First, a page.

Faith-based investors laid the groundwork for impact investing long before this moniker was coined several years ago. In the 1960s, they began to pioneer community investment institutions that provide low-interest financing to low-income borrowers. Today, their efforts to generate social impact while capturing some financial return extend worldwide. They're also trying to figure out their future role in this evolving sector.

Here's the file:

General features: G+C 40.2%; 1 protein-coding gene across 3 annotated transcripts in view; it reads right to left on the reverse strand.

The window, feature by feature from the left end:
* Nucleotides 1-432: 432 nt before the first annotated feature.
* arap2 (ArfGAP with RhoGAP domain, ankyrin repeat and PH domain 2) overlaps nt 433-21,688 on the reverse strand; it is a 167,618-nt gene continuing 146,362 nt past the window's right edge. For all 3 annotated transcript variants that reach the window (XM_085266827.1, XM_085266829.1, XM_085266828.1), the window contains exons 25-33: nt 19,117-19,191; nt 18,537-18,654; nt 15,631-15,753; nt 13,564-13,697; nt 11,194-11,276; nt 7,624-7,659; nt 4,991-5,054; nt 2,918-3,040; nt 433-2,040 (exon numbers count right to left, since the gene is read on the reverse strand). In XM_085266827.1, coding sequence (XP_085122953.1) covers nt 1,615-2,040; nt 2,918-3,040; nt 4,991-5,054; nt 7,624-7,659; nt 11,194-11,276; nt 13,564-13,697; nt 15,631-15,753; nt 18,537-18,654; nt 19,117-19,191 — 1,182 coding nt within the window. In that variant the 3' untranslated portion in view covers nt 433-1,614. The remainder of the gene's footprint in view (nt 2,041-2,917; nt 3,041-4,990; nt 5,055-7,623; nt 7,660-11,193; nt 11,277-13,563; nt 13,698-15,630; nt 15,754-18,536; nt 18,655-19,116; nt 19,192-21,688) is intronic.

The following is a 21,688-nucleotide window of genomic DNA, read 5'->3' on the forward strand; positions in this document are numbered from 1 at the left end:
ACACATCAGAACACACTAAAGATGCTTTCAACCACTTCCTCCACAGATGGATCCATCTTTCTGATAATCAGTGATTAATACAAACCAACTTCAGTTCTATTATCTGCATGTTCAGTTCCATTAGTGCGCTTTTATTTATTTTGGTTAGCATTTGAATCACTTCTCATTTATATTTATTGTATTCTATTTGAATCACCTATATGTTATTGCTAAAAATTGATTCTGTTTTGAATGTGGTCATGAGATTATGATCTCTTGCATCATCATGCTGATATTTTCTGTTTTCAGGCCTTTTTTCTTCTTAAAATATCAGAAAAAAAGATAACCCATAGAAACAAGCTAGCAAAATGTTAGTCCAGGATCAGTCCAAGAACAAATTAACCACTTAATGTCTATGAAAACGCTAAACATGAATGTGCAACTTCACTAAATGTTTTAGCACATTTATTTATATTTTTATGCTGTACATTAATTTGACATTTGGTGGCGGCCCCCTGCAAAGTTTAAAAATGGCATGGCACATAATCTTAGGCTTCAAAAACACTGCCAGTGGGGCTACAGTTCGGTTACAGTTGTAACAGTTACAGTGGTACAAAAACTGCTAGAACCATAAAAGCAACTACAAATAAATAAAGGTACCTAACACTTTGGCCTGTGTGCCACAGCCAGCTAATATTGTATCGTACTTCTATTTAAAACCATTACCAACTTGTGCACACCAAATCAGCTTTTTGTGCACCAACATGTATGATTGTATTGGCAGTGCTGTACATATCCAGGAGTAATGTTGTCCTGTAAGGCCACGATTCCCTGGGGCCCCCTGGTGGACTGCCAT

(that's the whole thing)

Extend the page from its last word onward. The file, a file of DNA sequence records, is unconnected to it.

Mark Regier, director of stewardship investing at Everence, a faith-based investment firm in Goshen, Ind. that advises the Praxis mutual funds, observed some excitement but also confusion when he initiated a conversation about impact investing at the summer meeting of the Interfaith Center on Corporate Responsibility. ICCR members include nearly 300 faith-based institutional investors whose combined portfolios are worth an estimated $100 billion.